Texan hedge fund manager J. Kyle Bass, the founder of Dallas-based Hayman Capital, gave back most of the $700 million he raised from investors for his big pharma short, the Financial Times reports.
The FT says Bass is returning money because, “the strategy has fallen apart in the face of legal setbacks and market turbulence.”
That doesn’t mean he’s surrendering though. He plans to keep fighting the pharma industry.
Since the beginning of 2015, Bass has been filing inter partes review petitions (IPRs) with the US Patent Trial and Appeal Board, part of the US Patent and Trademark Office, challenging the validity of certain drugmakers’ patents while also betting against the company’s stocks.
As part of his strategy, he formed the Coalition for Affordable Drugs. He even set up a separate investment vehicle at Hayman Capital.
His goal was to go after the drug companies he saw as the most egregious examples of evergreening their patents and thus causing the public to pay billion more in prescription drug prices. The idea is that if he’s successful in his fight, American consumers will save money on those prescriptions.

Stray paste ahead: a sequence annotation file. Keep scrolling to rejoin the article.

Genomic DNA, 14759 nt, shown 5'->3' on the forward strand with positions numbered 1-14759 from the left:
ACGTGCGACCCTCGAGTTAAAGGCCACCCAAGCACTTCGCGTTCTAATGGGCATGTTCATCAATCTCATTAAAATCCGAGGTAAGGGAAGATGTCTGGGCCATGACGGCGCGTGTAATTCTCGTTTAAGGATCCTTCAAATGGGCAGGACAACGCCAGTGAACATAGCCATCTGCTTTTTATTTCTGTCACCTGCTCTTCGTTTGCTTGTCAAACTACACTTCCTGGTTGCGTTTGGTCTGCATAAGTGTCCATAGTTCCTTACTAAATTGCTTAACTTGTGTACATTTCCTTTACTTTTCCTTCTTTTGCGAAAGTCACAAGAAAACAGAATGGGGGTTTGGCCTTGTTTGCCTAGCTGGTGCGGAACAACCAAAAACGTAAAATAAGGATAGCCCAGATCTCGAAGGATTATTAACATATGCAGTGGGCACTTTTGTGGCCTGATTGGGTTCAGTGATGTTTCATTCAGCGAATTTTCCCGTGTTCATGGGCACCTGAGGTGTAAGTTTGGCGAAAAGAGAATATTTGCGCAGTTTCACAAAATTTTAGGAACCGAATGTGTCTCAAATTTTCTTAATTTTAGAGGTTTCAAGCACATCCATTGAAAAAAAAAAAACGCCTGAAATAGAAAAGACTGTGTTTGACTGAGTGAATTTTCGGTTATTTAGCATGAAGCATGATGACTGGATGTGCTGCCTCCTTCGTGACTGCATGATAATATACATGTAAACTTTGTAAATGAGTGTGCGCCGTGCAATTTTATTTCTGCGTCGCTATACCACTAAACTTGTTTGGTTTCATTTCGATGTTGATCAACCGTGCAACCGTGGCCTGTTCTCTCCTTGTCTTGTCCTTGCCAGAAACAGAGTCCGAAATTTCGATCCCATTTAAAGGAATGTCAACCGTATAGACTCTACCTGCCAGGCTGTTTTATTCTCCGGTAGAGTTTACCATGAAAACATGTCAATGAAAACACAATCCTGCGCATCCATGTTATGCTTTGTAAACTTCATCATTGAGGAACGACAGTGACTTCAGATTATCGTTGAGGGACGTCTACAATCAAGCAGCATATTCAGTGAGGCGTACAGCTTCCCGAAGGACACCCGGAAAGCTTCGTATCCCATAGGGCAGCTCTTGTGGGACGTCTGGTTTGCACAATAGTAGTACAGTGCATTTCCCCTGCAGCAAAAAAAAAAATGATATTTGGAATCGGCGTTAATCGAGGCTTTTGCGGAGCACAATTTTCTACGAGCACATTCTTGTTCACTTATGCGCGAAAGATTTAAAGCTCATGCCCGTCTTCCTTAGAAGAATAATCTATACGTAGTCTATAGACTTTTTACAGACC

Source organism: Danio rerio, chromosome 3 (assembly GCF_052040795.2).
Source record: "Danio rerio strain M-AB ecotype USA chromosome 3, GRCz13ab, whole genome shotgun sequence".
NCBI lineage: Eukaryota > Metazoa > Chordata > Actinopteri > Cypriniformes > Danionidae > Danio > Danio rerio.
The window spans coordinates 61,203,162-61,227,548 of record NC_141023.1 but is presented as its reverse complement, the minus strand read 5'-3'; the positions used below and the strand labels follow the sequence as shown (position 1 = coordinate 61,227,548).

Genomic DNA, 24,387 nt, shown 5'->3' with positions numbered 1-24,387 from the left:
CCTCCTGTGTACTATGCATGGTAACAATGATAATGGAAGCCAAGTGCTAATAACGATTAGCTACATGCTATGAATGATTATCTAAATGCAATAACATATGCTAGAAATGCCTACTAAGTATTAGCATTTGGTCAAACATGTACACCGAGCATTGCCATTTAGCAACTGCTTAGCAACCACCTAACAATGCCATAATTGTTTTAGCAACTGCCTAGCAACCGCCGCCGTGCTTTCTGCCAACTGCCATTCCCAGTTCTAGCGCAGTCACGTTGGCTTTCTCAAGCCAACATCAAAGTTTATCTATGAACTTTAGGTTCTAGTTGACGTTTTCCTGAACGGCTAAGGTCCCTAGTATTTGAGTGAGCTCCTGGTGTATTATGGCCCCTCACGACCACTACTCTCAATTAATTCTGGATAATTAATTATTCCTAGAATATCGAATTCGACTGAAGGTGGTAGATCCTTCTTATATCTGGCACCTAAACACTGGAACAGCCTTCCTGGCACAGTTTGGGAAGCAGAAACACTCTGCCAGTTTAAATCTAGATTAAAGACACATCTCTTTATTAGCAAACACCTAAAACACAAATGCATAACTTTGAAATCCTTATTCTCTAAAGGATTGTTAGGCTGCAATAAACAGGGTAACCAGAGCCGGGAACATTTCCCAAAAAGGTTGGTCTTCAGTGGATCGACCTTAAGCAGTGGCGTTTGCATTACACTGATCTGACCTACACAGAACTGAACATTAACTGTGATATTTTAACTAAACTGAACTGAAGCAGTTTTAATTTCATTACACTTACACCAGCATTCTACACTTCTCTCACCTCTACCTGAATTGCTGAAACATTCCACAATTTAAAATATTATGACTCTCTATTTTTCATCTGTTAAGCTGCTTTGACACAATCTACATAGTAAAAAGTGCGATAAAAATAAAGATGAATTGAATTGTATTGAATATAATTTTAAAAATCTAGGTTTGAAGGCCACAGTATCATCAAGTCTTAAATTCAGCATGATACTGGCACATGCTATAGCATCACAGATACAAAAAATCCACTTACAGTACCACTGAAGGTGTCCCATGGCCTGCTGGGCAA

Some of his targets have included, Acorda Therapeutics, Biogen,Hoffman-La Roche, Bristol-Myers, Aegerion, Jazz Pharmaceuticals, Insys Therapeutics, Anacor Pharmaceuticals, Shire, Pozen, and Celgene.
To date, Bass had filed 37 IPRs with PTAB as part of his so-called “activist short strategy.” So far, 11 of those petitions have been tossed out before a trial could be held, the FT report noted. Seven of them have been accepted for trial, while the others are still pending.
Bass still has about $80 million left for the IPR challenges, so he’s not giving up on this fight.